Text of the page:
Mastic asphalt
Mastic Asphalt is the traditional covering giving a good performance with regard to
durability and weather protection.
Mastic Asphalt is a mixture of bitumen (binder) and aggregate (filler).
Mastic Asphalt is melted on site from large solid blocks of material and applied in
bays with staggered joints. (Bay sizes are dependent on the size of roof but will be
approximately 2m wide).
The roof covering is normally laid in two layers each layer being 10-12 mm thick
trowelled onto the roof decking.
Bituminous felt
Most modern flat roofs use bituminous felt normally laid in 2-3 layers with high
performance felt laid on either hot or cold bitumen binders.
A vapour barrier or vapour check is used to prevent water vapour condensing under
the layers of felt.
Rolls of felt are normally 1m wide. Special mineral surfaced felt is generally used at
the perimiter of the roof.
Most felt roofs need to reflect the sunlight in order to prevent melting and to stabilise
the temperature avoiding excessive thermal movement which could cause blistering
and cracking, this is achieved by the application of solar reflective paints or stone
chippings.
Student task
Sketch a typical eaves and verge detail showing a felt roof covering in either a
concrete or timber flat roof.
Rubber and synthetic polymer coverings
The failure of traditional flat roof coverings has resulted in the development of new
types of covering including the use of sheet rubber delivered to sites in rolls and fixed
to decking by flexible rubber compounds. Rubber sheeting is less likely to be
affected by thermal movement.
Synthetic polymers are being developed as long life coverings which have the
advantage of reflective colours, high resistance to wear and flexibility, but
development costs are high, making coverings expensive by comparison with the
current alternatives.
DET: Building and Architectural Technology: Building Technology: Components and Finishes (Higher)
74
Typical flat roof details
Typical warm roof construction (Scotland)
WEATHER PROOFING
INSULATION
DECKING
VAPOUR
BARRIER
JOIST
FIRRING PIECE
Typical cold roof construction
WEATHER PROOFING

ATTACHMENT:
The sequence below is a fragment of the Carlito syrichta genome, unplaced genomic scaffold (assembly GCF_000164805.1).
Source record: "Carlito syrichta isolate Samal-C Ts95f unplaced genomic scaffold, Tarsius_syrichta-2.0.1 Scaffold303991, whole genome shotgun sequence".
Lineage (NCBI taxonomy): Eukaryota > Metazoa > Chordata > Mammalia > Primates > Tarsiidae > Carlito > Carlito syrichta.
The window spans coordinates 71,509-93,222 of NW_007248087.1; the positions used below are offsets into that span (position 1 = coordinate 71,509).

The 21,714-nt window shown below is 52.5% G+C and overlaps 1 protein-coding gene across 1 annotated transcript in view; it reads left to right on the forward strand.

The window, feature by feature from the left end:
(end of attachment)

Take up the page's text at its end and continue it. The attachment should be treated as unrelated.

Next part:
DECKING
JOIST
FIRRING PIECE
INSULATION
DET: Building and Architectural Technology: Building Technology: Components and Finishes (Higher)
75
DET: Building and Architectural Technology: Building Technology: Components and Finishes (Higher)
76
STUDY GUIDE 2: FINISHES to structures
ASSIGNMENT NO. 1: APPLIED FINISHES
Alternative 1: Drawing supplied by centre
The drawing supplied shows a series of rooms within a building. The rooms are
used for different purposes.
Select appropriate external and internal wall floor and ceiling finishes for each room
in the building. The finishes must be appropriate to the rooms in terms of hygiene,
durability, safety and appearance.
Where a finish is specified, justify your selection by providing documentary evidence.
DET: Building and Architectural Technology: Building Technology: Components and Finishes (Higher)
77
STUDY GUIDE 2: FINISHES TO STRUCTURES
ASSIGNMENT NO. 1: APPLIED FINISHES
Alternative 2: Wall (external & internal), floor and ceiling finishes
You are likely to be undertaking the work for this unit in a large institution such as a
College campus or a School building with a range of facilities which may include the
following areas:
 classrooms
 toilets
 commercial/training kitchens
 corridors
 offices
 workshops
 machine rooms etc
 conference facilities
 lecture facilities.
Carry out an inspection of at least five different areas, record the wall, floor and
ceiling finishes and sketch the likely construction details.
If the finish is inappropriate for the current use of the room, suggest and detail
appropriate changes.
DET: Building and Architectural Technology: Building Technology: Components and Finishes (Higher)
78
STUDY GUIDE 2: FINISHES TO STRUCTURES
ASSIGNMENT NO. 2: WALL (EXTERNAL & INTERNAL), FLOOR AND
CEILING FINISHES
Using the information produced for Assignment task 1, provide details of the
preparation of backgrounds to receive the applied finishes and suggest suitable
methods of protecting the finishes during the construction phase and whilst the
building is in use.
DET: Building and Architectural Technology: Building Technology: Components and Finishes (Higher)
79
STUDY GUIDE 2: FINISHES TO STRUCTURES
ASSIGNMENT NO. 3: ROOF FINISHES
1. Suggest suitable roof coverings to be used in the following situations and provide